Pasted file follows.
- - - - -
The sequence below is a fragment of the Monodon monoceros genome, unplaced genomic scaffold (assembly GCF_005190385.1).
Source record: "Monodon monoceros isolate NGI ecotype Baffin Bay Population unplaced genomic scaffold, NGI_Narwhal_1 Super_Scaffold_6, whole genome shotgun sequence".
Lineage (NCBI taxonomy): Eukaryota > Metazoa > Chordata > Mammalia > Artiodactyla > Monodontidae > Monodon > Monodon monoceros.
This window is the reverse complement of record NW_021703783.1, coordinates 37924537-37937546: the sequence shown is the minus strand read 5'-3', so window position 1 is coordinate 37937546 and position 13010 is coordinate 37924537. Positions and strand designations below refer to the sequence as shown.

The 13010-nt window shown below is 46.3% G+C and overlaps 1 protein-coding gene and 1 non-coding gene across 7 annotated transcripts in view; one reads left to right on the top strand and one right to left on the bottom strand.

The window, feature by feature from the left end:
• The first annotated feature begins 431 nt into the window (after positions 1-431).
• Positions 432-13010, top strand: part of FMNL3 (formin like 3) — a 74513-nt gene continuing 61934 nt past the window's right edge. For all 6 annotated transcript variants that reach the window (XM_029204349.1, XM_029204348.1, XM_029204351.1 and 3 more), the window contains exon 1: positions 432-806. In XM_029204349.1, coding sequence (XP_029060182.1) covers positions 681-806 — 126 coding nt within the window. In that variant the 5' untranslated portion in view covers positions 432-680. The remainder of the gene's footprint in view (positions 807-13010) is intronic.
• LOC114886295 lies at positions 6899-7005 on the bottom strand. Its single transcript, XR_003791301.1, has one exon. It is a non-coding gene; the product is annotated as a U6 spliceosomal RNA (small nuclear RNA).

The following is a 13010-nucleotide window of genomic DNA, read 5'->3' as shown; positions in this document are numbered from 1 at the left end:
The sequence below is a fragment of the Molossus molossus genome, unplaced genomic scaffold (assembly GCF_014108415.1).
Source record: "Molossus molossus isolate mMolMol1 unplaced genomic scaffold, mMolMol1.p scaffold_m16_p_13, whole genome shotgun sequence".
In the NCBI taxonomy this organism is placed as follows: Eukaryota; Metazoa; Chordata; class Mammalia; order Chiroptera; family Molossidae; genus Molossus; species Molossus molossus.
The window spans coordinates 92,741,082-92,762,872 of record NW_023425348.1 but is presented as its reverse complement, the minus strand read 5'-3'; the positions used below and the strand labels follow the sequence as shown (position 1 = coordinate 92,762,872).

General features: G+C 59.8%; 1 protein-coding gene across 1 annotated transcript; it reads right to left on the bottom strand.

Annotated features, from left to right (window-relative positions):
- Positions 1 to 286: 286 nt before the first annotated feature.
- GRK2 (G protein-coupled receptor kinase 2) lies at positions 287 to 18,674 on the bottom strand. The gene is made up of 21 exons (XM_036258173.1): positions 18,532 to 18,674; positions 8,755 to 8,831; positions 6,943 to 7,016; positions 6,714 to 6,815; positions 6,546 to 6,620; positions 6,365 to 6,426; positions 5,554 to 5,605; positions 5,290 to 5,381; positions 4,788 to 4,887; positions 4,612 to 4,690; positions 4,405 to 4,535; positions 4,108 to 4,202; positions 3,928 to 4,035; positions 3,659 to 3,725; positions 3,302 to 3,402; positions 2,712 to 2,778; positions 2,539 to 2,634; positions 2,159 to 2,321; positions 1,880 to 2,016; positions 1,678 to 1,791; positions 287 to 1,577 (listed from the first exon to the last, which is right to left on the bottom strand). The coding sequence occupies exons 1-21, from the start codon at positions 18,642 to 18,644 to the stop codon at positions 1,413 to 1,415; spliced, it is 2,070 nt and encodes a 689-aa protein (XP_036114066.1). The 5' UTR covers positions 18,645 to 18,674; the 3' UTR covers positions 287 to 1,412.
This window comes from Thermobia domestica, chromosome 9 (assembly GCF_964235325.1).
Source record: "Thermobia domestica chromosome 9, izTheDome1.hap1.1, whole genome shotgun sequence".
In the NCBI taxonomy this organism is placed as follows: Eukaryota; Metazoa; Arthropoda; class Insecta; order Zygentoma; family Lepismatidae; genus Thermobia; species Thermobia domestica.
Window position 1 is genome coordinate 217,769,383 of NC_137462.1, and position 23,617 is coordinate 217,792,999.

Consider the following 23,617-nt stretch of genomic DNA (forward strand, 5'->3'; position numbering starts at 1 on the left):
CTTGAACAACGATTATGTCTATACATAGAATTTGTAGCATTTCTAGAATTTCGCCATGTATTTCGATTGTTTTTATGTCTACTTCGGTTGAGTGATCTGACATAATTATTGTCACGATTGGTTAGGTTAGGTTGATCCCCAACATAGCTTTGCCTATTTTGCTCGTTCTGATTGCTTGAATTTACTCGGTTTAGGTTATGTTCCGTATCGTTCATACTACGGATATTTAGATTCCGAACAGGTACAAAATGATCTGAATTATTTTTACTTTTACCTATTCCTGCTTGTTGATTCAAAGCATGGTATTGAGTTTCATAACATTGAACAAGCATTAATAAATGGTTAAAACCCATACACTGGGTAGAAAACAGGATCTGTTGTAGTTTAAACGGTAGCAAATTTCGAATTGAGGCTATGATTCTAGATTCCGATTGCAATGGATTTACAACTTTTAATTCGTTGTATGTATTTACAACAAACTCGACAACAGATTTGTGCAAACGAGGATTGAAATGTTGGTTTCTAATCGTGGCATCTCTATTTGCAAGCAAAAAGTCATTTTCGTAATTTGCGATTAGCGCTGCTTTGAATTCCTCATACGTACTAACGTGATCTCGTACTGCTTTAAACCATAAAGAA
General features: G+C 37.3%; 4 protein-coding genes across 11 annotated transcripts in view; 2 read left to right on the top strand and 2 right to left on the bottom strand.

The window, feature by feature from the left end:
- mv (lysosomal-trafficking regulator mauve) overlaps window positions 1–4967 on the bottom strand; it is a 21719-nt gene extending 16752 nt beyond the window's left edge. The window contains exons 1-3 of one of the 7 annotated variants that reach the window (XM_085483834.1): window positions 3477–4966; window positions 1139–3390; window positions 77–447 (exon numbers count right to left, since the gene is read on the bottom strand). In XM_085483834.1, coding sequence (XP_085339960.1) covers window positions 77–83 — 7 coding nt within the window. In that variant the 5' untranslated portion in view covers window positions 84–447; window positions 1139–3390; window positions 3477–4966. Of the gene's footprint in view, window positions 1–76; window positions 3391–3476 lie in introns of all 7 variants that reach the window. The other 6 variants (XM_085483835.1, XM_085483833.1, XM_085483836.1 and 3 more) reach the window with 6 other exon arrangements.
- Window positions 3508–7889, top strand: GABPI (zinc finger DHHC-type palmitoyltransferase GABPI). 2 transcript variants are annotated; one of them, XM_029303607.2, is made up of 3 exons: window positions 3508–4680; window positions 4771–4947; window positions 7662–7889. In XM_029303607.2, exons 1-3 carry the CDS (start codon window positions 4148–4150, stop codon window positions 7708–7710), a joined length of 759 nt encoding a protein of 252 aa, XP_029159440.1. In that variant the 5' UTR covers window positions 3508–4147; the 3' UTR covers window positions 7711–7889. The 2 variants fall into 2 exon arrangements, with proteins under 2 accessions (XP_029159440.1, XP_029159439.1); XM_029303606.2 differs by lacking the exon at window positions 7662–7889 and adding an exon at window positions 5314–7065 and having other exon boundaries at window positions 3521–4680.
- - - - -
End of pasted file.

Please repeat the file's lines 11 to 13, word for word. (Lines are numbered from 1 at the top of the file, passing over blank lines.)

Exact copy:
The sequence below is a fragment of the Molossus molossus genome, unplaced genomic scaffold (assembly GCF_014108415.1).
Source record: "Molossus molossus isolate mMolMol1 unplaced genomic scaffold, mMolMol1.p scaffold_m16_p_13, whole genome shotgun sequence".
In the NCBI taxonomy this organism is placed as follows: Eukaryota; Metazoa; Chordata; class Mammalia; order Chiroptera; family Molossidae; genus Molossus; species Molossus molossus.